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Good intentions?

I changed the color of my skin…now I know what it’s feels like to be BLACK!”

C’mon, you’ve got to admit you’re just dying to see the film now aren’t you? The film in question is the 1964 film Black Like Me based on the 1961 John Howard Griffin’s controversial best seller. I came across an article today marking the 50th anniversary when Griffin, a good intentioned liberal Texan who had done humanitarian relief work in Asia, began writing a series of articles chronicling his experiences the year before about what it was  like to be a black person in the South at the time. With the aid of skin altering drugs and a sunlamp (no doubt for touch ups) he darkened his skin and traveled throughout the South for three weeks, posing as a black man, detailing his experiences, encountering various forms of racism. Three years later, a low budget, independently made and released film based on the book starring James Whitmore.

At the time there was a huge fuss in the black media about the book and later film. (I still now recall as a mere babe even Ebony doing a huge multi-page article about the film) No doubt many black people at the time thought that if white people would see the movie and realize how mean they had been to us, they would change their ways. Well people were pretty naive back then.

Though the film was shown occasionally on TV afterward for a few years, and has been shown as well on Turner Classics Movies, the film is now controlled by Griffin’s estate and they have held up any showings of it for a while, at least to my knowledge. Then again, they’re probably embarrassed by the whole thing. I mean take a look at this still from the film:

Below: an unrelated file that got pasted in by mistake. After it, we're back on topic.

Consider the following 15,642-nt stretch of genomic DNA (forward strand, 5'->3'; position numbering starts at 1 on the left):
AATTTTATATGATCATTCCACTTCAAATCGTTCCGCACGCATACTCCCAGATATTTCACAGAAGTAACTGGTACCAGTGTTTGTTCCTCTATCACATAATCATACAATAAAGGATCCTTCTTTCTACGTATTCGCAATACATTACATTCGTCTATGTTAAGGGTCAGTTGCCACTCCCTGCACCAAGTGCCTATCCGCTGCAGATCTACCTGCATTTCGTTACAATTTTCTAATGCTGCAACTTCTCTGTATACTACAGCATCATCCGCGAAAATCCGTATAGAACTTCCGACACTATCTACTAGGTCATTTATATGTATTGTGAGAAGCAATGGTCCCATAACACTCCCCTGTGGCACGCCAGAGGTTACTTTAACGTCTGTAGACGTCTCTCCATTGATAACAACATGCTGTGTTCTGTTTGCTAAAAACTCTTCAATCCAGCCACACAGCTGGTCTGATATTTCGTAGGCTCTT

Yeah I know. And a lot of people really took the film very seriously. It’s like an image from Birth of a Nation or an Al Jolson movie. Next time it’s on TCM I’ll be sure to let you know

3 comments to Good intentions?

  • I have this book in one of my bathroom drawers as we speak. It was an interesting read, I’ll say that much.

  • I feel like I’m one of the few people who just really dislikes this book. I talked about it on my blog sometime ago. My big thing is that you cannot fully understand anybody–any race, sex, or culture–in a six week time period. Maybe somebody should reconsider this film (and maybe the book too).

  • Jeffery Haas

    Maybe you’re right in saying that no one can learn what it’s like to be black in just six weeks but does that diminish the fact that Griffin made an honest effort?